Several residents of Whitfield Town in St Andrew, like 57-year-old Mavis Brown, have admitted that for years they never used to pay for electricity, but think the Jamaica Public Service Company (JPS) is dealing them a hard blow now that they are regularised.
"A wickedness dis. How me fi a get bill fi $27,000 a month and me nuh have more things than anybody? Worse, me not working so me can't afford fi pay me bills," said Brown.
"I think inner-city communities should get a flat rate thing because most of us not working."
Winsome Callum, head of corporate communications at the JPS, noted that there could be a number of factors for residents getting what they refer to as "too high" electricity bills.
"One has to bear in mind that paying for electricity is a new experience for several of these customers. They, therefore, have had no idea or historical experience of how much electricity costs. So initially, the unrestrained use of electricity can lead to high consumption and by extension high bills," said the corporate communications head.
She said another factor could be the customers benefitting from a "soft, interest-free loan" from JPS to wire their homes when they were getting regularised.
"These customers pay back what they can afford on a monthly basis, in addition to their present electricity consumption. It is therefore important to see how these bills are broken out, to see what the customer is paying for, and if they are repaying a loan in addition to their present consumption," she stated.
paying up outstanding sums
Callum added that several other customers were also paying down on outstanding moneys, due to the fact that they were once customers who started stealing after a while, some over a prolonged period.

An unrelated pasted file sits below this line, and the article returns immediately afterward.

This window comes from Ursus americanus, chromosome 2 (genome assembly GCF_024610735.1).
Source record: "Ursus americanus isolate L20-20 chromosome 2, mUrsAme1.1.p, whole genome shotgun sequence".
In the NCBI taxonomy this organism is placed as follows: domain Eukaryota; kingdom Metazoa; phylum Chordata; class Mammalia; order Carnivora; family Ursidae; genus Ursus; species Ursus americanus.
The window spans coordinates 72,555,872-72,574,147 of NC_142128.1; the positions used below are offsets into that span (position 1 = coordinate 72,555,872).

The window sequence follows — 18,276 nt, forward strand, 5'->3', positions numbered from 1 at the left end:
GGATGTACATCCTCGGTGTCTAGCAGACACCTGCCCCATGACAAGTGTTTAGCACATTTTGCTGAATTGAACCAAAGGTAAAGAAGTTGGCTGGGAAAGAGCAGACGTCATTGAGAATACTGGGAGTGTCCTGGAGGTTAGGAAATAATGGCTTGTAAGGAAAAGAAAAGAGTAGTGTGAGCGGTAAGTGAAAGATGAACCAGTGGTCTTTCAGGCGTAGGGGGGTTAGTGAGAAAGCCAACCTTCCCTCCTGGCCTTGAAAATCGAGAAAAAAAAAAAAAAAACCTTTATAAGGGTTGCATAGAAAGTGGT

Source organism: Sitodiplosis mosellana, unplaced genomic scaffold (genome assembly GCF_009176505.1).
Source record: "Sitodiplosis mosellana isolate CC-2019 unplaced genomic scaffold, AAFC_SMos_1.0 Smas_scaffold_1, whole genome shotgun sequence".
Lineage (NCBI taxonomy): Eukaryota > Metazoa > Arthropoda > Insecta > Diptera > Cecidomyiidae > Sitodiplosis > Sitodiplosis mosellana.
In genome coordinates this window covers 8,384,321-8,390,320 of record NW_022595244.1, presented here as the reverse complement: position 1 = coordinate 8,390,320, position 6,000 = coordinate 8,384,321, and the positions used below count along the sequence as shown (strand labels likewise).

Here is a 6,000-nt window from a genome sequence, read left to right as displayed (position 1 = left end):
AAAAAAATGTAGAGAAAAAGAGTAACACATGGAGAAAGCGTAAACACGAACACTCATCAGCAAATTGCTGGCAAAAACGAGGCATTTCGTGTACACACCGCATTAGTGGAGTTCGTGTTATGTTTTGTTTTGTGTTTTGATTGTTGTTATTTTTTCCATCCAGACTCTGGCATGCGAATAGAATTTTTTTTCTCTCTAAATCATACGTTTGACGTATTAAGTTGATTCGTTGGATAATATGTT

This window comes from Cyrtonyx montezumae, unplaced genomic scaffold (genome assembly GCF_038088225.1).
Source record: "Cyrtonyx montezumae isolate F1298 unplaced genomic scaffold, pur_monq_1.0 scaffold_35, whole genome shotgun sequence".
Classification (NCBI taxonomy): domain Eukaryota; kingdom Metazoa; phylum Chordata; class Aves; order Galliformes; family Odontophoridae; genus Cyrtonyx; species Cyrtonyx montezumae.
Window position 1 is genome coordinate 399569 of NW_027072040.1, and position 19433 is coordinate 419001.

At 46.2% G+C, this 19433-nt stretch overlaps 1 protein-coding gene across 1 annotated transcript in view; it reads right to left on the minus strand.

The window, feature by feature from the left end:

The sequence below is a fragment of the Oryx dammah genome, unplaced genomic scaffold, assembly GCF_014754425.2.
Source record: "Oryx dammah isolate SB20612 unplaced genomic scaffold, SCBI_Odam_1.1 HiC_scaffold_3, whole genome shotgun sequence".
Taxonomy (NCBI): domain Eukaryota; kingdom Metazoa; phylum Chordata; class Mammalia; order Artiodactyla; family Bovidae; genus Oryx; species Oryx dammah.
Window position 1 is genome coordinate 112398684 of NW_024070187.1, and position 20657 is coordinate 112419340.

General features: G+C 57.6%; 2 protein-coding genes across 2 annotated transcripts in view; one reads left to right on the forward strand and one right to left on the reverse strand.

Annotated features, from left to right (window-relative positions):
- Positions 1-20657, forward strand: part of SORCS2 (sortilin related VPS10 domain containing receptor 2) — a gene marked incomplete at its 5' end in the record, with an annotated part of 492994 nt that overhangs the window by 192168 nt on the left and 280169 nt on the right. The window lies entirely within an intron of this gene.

"In many instances, customers have not been paying their current bills, so the bill amount presented actually represents several months of consumption and non-payment. The balance brought forward combined with the current bill amount will result in a relatively high figure," she said.
"These are just some possibilities of what could result in the [amounts on the] bills."
Some residents, like 50-year-old Alexander McKenzie, said they weren't even going to fool themselves by taking the service. They said they have no option but to use candles and flashlight.
"Me can't afford it so me not even look that way. A candle and flashlight me use," said McKenzie, who has lived in the community for more than 40 years.
He said he would definitely be interested in the prepaid system, "because me wouldn't owe them anything. When the money done, it just done. Me will only use light when me need it and gwaan work wid me candle and flashlight."
Since its islandwide introduction, Callum said JPS was experiencing varying levels of success with the Residential Advanced Metering Infrastructure.
"One of our concerns at this time is protecting the integrity of the system. While some residents in the communities are paying, the company still has to contend with tampering on the system. This tampering by residents affects the reliability of service experienced by other customers," Callum stated.
"Sometimes, as fast as JPS crew repair the breach, community members are back tampering, leading to sectional outages. The company is, at this stage, taking action to eliminate this effect on customers, as well as to improve revenue collection."